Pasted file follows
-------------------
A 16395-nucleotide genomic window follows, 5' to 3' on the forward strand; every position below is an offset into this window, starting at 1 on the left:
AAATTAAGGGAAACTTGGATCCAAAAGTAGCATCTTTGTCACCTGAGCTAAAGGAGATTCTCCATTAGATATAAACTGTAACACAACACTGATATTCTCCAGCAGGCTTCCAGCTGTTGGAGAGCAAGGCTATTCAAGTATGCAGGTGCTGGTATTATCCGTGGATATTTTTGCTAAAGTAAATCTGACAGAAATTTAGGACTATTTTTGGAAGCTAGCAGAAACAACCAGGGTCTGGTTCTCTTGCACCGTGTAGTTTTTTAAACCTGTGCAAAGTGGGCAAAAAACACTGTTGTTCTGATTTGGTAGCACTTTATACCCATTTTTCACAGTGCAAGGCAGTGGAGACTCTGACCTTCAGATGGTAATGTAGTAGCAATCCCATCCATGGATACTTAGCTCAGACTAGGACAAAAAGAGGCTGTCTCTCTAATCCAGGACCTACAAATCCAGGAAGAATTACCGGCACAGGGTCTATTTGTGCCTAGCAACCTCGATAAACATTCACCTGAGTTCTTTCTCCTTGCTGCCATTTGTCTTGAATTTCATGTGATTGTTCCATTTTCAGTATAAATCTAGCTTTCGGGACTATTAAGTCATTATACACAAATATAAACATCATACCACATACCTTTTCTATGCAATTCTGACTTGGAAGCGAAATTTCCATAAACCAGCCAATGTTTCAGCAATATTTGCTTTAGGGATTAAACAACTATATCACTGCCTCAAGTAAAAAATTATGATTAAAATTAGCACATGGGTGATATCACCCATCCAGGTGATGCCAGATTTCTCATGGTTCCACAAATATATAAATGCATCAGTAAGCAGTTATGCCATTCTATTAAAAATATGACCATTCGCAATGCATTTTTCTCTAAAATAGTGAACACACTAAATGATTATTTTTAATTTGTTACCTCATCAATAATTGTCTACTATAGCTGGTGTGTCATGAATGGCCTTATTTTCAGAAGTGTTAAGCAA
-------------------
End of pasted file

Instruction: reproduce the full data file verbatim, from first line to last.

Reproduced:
A 16395-nucleotide genomic window follows, 5' to 3' on the forward strand; every position below is an offset into this window, starting at 1 on the left:
AAATTAAGGGAAACTTGGATCCAAAAGTAGCATCTTTGTCACCTGAGCTAAAGGAGATTCTCCATTAGATATAAACTGTAACACAACACTGATATTCTCCAGCAGGCTTCCAGCTGTTGGAGAGCAAGGCTATTCAAGTATGCAGGTGCTGGTATTATCCGTGGATATTTTTGCTAAAGTAAATCTGACAGAAATTTAGGACTATTTTTGGAAGCTAGCAGAAACAACCAGGGTCTGGTTCTCTTGCACCGTGTAGTTTTTTAAACCTGTGCAAAGTGGGCAAAAAACACTGTTGTTCTGATTTGGTAGCACTTTATACCCATTTTTCACAGTGCAAGGCAGTGGAGACTCTGACCTTCAGATGGTAATGTAGTAGCAATCCCATCCATGGATACTTAGCTCAGACTAGGACAAAAAGAGGCTGTCTCTCTAATCCAGGACCTACAAATCCAGGAAGAATTACCGGCACAGGGTCTATTTGTGCCTAGCAACCTCGATAAACATTCACCTGAGTTCTTTCTCCTTGCTGCCATTTGTCTTGAATTTCATGTGATTGTTCCATTTTCAGTATAAATCTAGCTTTCGGGACTATTAAGTCATTATACACAAATATAAACATCATACCACATACCTTTTCTATGCAATTCTGACTTGGAAGCGAAATTTCCATAAACCAGCCAATGTTTCAGCAATATTTGCTTTAGGGATTAAACAACTATATCACTGCCTCAAGTAAAAAATTATGATTAAAATTAGCACATGGGTGATATCACCCATCCAGGTGATGCCAGATTTCTCATGGTTCCACAAATATATAAATGCATCAGTAAGCAGTTATGCCATTCTATTAAAAATATGACCATTCGCAATGCATTTTTCTCTAAAATAGTGAACACACTAAATGATTATTTTTAATTTGTTACCTCATCAATAATTGTCTACTATAGCTGGTGTGTCATGAATGGCCTTATTTTCAGAAGTGTTAAGCAA